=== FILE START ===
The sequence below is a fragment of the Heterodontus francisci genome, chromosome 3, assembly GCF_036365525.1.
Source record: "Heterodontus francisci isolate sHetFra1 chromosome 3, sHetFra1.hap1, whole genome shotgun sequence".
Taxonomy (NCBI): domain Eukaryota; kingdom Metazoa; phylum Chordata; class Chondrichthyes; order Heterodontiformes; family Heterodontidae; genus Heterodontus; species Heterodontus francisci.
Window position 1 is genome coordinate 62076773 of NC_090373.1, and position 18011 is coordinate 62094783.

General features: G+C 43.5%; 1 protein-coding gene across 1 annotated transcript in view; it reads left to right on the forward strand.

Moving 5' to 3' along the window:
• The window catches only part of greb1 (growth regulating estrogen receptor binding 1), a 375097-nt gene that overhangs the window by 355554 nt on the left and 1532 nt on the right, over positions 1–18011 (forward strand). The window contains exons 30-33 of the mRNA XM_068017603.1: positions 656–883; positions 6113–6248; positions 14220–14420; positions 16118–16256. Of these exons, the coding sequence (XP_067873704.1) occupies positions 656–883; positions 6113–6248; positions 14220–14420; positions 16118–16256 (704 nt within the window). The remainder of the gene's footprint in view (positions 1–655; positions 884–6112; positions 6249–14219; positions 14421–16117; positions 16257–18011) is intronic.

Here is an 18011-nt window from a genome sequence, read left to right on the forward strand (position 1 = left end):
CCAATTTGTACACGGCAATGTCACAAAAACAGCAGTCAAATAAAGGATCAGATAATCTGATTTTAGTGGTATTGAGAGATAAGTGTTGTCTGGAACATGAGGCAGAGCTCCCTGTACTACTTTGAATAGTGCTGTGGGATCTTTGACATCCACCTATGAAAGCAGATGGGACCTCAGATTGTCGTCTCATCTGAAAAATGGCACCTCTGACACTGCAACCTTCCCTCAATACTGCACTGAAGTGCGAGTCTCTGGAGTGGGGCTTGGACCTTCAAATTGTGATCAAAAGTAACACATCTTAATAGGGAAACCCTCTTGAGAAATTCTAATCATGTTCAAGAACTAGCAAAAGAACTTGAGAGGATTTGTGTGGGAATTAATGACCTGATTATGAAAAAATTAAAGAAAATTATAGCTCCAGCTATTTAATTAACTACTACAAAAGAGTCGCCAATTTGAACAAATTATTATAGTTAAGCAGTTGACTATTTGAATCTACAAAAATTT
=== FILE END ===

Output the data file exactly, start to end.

The sequence below is a fragment of the Heterodontus francisci genome, chromosome 3, assembly GCF_036365525.1.
Source record: "Heterodontus francisci isolate sHetFra1 chromosome 3, sHetFra1.hap1, whole genome shotgun sequence".
Taxonomy (NCBI): domain Eukaryota; kingdom Metazoa; phylum Chordata; class Chondrichthyes; order Heterodontiformes; family Heterodontidae; genus Heterodontus; species Heterodontus francisci.
Window position 1 is genome coordinate 62076773 of NC_090373.1, and position 18011 is coordinate 62094783.

General features: G+C 43.5%; 1 protein-coding gene across 1 annotated transcript in view; it reads left to right on the forward strand.

Moving 5' to 3' along the window:
• The window catches only part of greb1 (growth regulating estrogen receptor binding 1), a 375097-nt gene that overhangs the window by 355554 nt on the left and 1532 nt on the right, over positions 1–18011 (forward strand). The window contains exons 30-33 of the mRNA XM_068017603.1: positions 656–883; positions 6113–6248; positions 14220–14420; positions 16118–16256. Of these exons, the coding sequence (XP_067873704.1) occupies positions 656–883; positions 6113–6248; positions 14220–14420; positions 16118–16256 (704 nt within the window). The remainder of the gene's footprint in view (positions 1–655; positions 884–6112; positions 6249–14219; positions 14421–16117; positions 16257–18011) is intronic.

Here is an 18011-nt window from a genome sequence, read left to right on the forward strand (position 1 = left end):
CCAATTTGTACACGGCAATGTCACAAAAACAGCAGTCAAATAAAGGATCAGATAATCTGATTTTAGTGGTATTGAGAGATAAGTGTTGTCTGGAACATGAGGCAGAGCTCCCTGTACTACTTTGAATAGTGCTGTGGGATCTTTGACATCCACCTATGAAAGCAGATGGGACCTCAGATTGTCGTCTCATCTGAAAAATGGCACCTCTGACACTGCAACCTTCCCTCAATACTGCACTGAAGTGCGAGTCTCTGGAGTGGGGCTTGGACCTTCAAATTGTGATCAAAAGTAACACATCTTAATAGGGAAACCCTCTTGAGAAATTCTAATCATGTTCAAGAACTAGCAAAAGAACTTGAGAGGATTTGTGTGGGAATTAATGACCTGATTATGAAAAAATTAAAGAAAATTATAGCTCCAGCTATTTAATTAACTACTACAAAAGAGTCGCCAATTTGAACAAATTATTATAGTTAAGCAGTTGACTATTTGAATCTACAAAAATTT